WE co-opted a promising new colleague whose experience suggested he might introduce a bit of rigour. We are a friendly, committed group, all living locally, described once as "mumsy"! We did feel that the school was struggling a bit with some business aspects, but frankly, this new member is a bit much for us. He works for a group providing accountancy to small concerns, including schools, and the first problem is that we feel he may be pushing these services in our direction. We had been considering whether we wanted outside help, but surely it isn't right that a member is selling his own wares?
Secondly, he seems to have personally taken over a lot of detailed budget work and, although we need guidance, we don't want to lose ownership. Also, he doesn't realise that a school is different from business, and you can't talk about teachers as if they were workers in a car production line.
His vocabulary and comparisons all sound very alien, and he is very hard on teachers. The teacher governors find him upsetting. He doesn't read anything about education so I feel quite safe writing this!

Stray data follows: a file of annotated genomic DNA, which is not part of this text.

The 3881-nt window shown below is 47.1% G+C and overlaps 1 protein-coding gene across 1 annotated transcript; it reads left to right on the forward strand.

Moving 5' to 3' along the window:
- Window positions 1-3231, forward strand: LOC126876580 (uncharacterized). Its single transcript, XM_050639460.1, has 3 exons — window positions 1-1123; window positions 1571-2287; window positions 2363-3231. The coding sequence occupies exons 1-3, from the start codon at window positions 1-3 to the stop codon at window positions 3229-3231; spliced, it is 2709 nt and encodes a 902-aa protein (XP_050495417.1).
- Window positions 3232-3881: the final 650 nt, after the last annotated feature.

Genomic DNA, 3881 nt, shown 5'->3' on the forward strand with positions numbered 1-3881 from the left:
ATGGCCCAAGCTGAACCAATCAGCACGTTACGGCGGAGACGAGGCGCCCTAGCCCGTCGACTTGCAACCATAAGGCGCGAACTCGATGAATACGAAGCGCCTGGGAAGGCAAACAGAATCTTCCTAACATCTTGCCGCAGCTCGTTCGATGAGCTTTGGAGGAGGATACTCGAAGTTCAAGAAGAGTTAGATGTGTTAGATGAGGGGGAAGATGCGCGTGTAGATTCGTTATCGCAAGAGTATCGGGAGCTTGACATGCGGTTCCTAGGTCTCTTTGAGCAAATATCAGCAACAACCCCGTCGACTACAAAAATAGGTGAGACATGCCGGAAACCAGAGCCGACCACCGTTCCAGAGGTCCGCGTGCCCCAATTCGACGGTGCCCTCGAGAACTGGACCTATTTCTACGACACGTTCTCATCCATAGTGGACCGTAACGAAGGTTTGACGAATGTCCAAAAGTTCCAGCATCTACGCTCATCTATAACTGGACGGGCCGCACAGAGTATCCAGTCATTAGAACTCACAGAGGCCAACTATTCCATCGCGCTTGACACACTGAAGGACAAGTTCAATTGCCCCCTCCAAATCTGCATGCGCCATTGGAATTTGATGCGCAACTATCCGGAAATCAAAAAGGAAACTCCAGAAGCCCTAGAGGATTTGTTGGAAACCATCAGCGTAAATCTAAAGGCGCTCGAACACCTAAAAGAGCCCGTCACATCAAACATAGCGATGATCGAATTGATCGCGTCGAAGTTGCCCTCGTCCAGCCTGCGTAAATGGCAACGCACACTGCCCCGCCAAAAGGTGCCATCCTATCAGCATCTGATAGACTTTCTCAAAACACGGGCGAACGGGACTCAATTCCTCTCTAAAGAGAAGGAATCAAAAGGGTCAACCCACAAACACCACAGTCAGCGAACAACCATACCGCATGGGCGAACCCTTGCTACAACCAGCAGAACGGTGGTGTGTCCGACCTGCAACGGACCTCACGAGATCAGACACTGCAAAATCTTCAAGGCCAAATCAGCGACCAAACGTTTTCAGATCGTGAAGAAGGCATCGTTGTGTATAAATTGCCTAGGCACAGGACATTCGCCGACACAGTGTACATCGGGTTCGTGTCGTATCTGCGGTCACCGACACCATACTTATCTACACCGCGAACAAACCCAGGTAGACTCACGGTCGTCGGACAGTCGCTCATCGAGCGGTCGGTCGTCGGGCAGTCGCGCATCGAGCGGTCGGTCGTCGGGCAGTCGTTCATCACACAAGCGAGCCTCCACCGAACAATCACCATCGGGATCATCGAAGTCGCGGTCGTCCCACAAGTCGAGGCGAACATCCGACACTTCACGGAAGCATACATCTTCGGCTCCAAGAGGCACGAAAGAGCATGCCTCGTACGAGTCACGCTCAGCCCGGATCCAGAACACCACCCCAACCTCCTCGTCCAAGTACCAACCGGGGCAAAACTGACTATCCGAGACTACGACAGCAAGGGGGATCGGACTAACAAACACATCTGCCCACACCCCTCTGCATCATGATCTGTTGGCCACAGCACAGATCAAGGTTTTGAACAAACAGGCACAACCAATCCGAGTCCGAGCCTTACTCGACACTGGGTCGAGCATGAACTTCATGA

I don't think this situation is all that uncommon. Many governing bodies seek help in dealing with those unfamiliar things local management has brought, and I suspect quite a few fear being taken over.
Firstly, I doubt whether your new colleague is trying to take you over or to get you to buy his firm's services. He is an nthusiast for a particular approach and hasn't encountered the softer culture of schools before. However, if the question of your buying outside help did arise, he should be aware of rules about declaring an interest. Perhaps your chair should have a word with him before such issues arise. Secondly, I wouldn't worry unduly about his 'alien culture'. Schools have already changed a great deal since local management. (If you doubt it, listen to how often the word 'deliver' comes up.) I'm not saying whether that's a good or bad thing, but if you leaned the other way, one governor isn't going to be a disaster and could be healthy.
The third set of issues, regarding your teamwork, your finance and possibly personnel committees, worries me more. A governor may start to become dominant or be in danger of getting too involved in operational matters. An expert helping governors to make decisions is fine, but if he or she starts making the decisions that's wrong. It's far better to look hard at your budget to see if you can afford some more paid help in the school office to support the head in running the school while you share the maintenance of policies.
There is a procedure for voting a co-opted governor off the body, but I think you really just want to be clear about the declaration of interest; assert yourselves as a group and keep hold of the responsibility you share.
Write to Joan at The TES, 66-68 East Smithfield, London E1W 1BX